Movie Premieres: The optimistic Little Moments of Happiness portrays an ordinary man with no time to waste

little moments of happiness (Momenti di trascurabile congratulateItaly/2019). Address: Daniele Luchetti. Script: Daniele Luchetti and Francesco Piccolo. Photography: Tommaso Fiorilli. Music: Franco Piersanti. Editing: Claudio Di Mauro. Cast: Pif, Thony, Renato Carpentieri, Angelica Alleruzzo, Francesco Giammarco. Duration: 90 minutes. Distribution: Look. Qualification: Suitable for ages 13 and up. Our opinion: very good

“When you play, time slows down and life lengthens.” The phrase reaches the heart of the resigned Paolo just as the clock begins to tell him that his own time is running out. To the man, a Sicilian engineer in his forties who perfectly represents the idea of ​​human existence measured from the middle ground, those in charge of opening the doors of the afterlife granted him the grace of returning to his everyday world for a while before say goodbye forever.

Shortly before, he had suffered a fatal accident, but he manages to convince those who manage the passage to the other world from a huge and very Italian administrative building that he is the victim of a mistake. So he gets a little more time to get things in order, especially with his family: a beautiful and insightful wife named Agatha and the couple’s two children.

Paolo is the champion of the routines, the phobias and the manic and obsessive rituals of an average Sicilian. He loves his wife but cannot resist the attraction that other women exert on him, he rarely manages to get in tune with his children and dreams with his friends of seeing his beloved Palermo again in the A series. His life is governed by a philosophy based on some obsessive questions (will the internal light of a refrigerator go out when the door is closed?) and phrases like that.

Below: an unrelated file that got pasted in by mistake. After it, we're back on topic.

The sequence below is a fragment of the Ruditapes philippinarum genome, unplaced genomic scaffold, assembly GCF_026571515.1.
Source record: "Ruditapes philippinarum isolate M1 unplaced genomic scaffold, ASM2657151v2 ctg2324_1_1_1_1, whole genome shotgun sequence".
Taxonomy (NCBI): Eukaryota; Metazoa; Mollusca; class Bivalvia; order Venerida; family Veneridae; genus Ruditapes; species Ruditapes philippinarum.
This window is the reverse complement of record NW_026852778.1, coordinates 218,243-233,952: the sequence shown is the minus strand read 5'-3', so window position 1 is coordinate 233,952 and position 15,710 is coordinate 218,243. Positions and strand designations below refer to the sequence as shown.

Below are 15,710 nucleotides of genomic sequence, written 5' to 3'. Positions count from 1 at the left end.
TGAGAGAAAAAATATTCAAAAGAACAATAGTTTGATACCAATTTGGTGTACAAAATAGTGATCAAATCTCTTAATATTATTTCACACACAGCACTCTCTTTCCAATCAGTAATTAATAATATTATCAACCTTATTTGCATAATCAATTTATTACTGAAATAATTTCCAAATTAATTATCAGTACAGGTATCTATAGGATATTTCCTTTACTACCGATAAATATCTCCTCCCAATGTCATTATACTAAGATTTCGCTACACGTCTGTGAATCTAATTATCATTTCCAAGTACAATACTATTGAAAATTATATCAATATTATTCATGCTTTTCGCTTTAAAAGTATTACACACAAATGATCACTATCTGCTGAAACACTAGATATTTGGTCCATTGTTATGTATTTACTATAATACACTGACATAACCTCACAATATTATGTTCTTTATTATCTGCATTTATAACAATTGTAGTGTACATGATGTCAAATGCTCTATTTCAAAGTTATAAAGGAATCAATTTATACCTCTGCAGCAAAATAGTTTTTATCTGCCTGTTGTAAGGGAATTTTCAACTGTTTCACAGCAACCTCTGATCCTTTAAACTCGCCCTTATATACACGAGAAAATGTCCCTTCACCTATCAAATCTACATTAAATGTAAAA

Everything, of course, takes on a different meaning after the accident and Paolo takes up all his behaviors and his questions from a new and definitive perspective, now with no room for doubt. Hand in hand with Paolo’s adventures, Daniele Luchetti builds the kind and bittersweet story of a man who tries to put things in order, bringing to the Italian universe of his protagonist the classic optimistic view of Frank Capra and Ernst Lubitsch of The sky can wait.

There is a lot of conviction in the filmmaker to breathe decision, accurate humor, irony and observations that luckily escape the most vulgar costumbrismo to the course of a man who does not want to leave any unfinished business. The time that seems to be left (equivalent to the actual duration of the film) is a simple and lucid declaration of principles by Luchetti. Nothing better than cinema to recount a whole life from a small sum of apparently irrelevant facts and episodes, a term that translates into Spanish the adjective “trascurabile” from the Italian original.

With the appearance, gesture and movements of the common man who maintains the same aspect in the past and in the present (Luchetti’s great staging decision), Pierfrancesco Diliberto, known in the Italian artistic world by the pseudonym of Pif, He perfectly embodies the protagonist. Beside her is also Thony (Federica Caiozzo), Sicilian like Pif and recognized in her land more than anything as a singer and songwriter. Very similar at first glance to Rebecca Hall, with her immense sensitivity and all the grace in the world to move, Thony belies the lack of acting experience with which she came to this project.

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